French is, of course, the dominant language of the country’s roughly 66 million residents, but there are a number of variants of the language from one region to the next. French, the official language, is the first language of 88 percent of the population, according to the BBC, and is the second most widely learned foreign language in the world (after Spanish), with almost 120 million students, according to the French Ministry of Foreign Affairs and International Development.
About 3 percent of the French population speaks German dialects and there is also a small group of Flemish speakers in the northeast. Arabic is the third-largest minority language in the country.
Those living near the border of Italy may speak Italian as a second language, and Basque is spoken by people living along the French-Spanish border.
Other dialects and languages include Catalan, Breton (the Celtic language), Occitan dialects, and languages from the former French colonies, including Kabyle and Antillean Creole.
Religion in FranceCatholicism is the predominant religion of France, despite membership in that church having fallen off in recent years. In a survey by the French Institute of Public Opinion (IFOP), 64 percent of the population (about 41.6 million people) identified themselves as Roman Catholic. According to a 2010 survey by the Pew Research Center, about 7.5 percent of the population (4.7 million people) adheres to the Muslim faith, and the estimated Jewish population was 310,000 at the time of that same survey. In addition to these groups, there were 280,000 Buddhists and 30,000 Hindus in France at the beginning of the last decade, and nearly 18 million people who practiced folk religions, "other" religions or no religion whatsoever (agnostics and atheists).
French ValuesThe French take immense great pride in their nation and government and are typically offended by any negative comments about their country. Visitors, particularly Americans, often interpret their attitude toward foreigners as rude.
The expression known as "chauvinism"—meaning an attitude that members of your own gender are always better than those of the opposite sex, or a belief that your country, race, etc. is better than any other—originated in France around 1851, according to the Merriam-Webster Dictionary. While women are playing a greater role in family life and business, many still see it as a male-dominated culture.
The French embody romance and passion, and there is an open attitude toward sex outside of marriage, according to a study by France's National Research Agency on AIDS. Even the country’s top politicians have been known to carry out extramarital affairs without making an effort to conceal them. As a reflection of the country’s secular nature, about half of children are born to unmarried couples.
According to historians, from around the 16th century, in Europe, culture became a term for the cultivation of the mind, the intellect, knowledge, learning, creative faculties and acceptable ways of behaving. The French embrace style and sophistication and take pride in the fact that even their public spaces strike a regal tone.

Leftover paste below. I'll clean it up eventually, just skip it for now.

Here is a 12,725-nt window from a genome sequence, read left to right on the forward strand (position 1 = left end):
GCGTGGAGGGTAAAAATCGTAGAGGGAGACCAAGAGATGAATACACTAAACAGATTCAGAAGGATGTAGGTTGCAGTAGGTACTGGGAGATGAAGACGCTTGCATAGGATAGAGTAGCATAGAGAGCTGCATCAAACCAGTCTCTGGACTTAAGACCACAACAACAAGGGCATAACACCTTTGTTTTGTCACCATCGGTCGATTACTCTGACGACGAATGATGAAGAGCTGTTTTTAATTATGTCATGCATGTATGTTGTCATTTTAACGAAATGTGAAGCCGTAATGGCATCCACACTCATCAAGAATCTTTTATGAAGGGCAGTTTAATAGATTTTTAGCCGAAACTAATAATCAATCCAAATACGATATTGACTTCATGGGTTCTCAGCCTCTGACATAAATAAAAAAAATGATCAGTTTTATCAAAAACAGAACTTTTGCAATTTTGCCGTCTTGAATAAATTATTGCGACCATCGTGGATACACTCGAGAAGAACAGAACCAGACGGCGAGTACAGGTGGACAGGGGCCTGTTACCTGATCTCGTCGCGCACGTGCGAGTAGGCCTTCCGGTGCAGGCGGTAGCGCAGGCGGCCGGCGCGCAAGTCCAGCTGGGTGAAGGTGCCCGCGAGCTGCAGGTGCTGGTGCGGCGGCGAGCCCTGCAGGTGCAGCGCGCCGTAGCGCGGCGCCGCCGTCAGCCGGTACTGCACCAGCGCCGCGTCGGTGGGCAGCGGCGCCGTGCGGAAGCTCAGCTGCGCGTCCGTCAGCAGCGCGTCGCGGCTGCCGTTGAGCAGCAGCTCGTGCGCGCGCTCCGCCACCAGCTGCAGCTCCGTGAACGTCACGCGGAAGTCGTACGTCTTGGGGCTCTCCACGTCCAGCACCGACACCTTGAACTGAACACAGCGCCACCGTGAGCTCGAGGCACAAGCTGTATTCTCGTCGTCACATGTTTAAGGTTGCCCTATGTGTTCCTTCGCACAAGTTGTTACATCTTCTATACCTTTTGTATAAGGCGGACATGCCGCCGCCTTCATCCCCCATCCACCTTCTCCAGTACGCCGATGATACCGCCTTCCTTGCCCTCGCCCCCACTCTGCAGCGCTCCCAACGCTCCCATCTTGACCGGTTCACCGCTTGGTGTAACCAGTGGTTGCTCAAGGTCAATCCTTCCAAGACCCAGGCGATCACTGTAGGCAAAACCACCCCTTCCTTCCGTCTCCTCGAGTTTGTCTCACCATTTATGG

The French believe in égalité, which means equality, and is part of the country’s motto: "Liberté, Egalité, Fraternité." Many say they place a higher importance on equality than liberty and fraternity, the other two words in the motto.
The Cuisine of France
Food and wine are central to life at all socioeconomic levels in France, and much socializing is done around lengthy, leisurely dinners.
While cooking styles have changed to emphasize lighter fare, many still associate French cooking with heavy sauces and complicated preparation. Some classic French dishes include boeuf (beef) bourguignon — a stew made of beef braised in red wine, beef broth and seasoned with garlic, onions and mushrooms — and coq au vin, a dish made with chicken, Burgundy wine, lardons (small strips or cubes of pork fat), button mushrooms, onions and optional garlic.
Currently, traditional French cooking is on the decline. Seventy percent of the restaurants in France are using prepared meals instead of fresh cuisine that is a cornerstone of the culture.
French Clothing and StyleParis is known as the home to many high-end fashion houses, such as Dior, Hermes, Louis Vuitton, and Chanel. Many French people dress in a sophisticated, professional and fashionable style, but it is not overly fussy. Typical outfits include nice dresses, suits, long coats, scarves and berets.
The term haute couture is associated with French fashion and loosely means fancier garments that are handmade or made to order. In France, the term is protected by law and is defined by the Paris Chamber of Commerce, according to Eva Domjian, a London-based fashion writer and editor. Domjian writes on her blog:
"To earn the right to call itself a couture house and to use the term haute couture in its advertising and any other way, a fashion house must follow these three rules:
- Design made-to-order for private clients, with one or more fittings.
- Have a workshop (atelier) in Paris that employs at least fifteen people full-time.
- Each season (i.e. twice a year) present a collection to the Paris press, comprising at least thirty-five runs/exits with outfits for both daytime wear and evening wear.
Art is everywhere in France — particularly in Paris and other major cities — and Gothic, Romanesque Rococo and Neoclassic influences can be seen in many churches and other public buildings.
Many of history’s most renowned artists, including Claude Monet, Edgar Degas, and Camille Pissarro, sought inspiration in Paris, and they gave rise to the very historically important Impressionism movement.
The Louvre Museum in Paris is among the world’s largest museums of art and is home to many famous pieces, including the Mona Lisa and the Venus de Milo.
Holidays and Celebrations in FranceThere are many major holidays and celebrations held throughout France each year, as well as dozens of minor events, customs and traditions that are observed only in certain French cities and regions.
As for the major holidays in the country, the French celebrate the traditional Christian holidays of Christmas and Easter, as well as New Year’s Day. They also mark May Day, also known as Labor Day, on May 1. Victory in Europe Day, held each year on May 8, commemorates the end of hostilities in Europe in World War II. Bastille Day celebrated on July 14, is a favorite holiday of the French people—a day that commemorates the date on which the Bastille fortress in Paris was stormed by revolutionaries to mark the beginning of the French Revolution.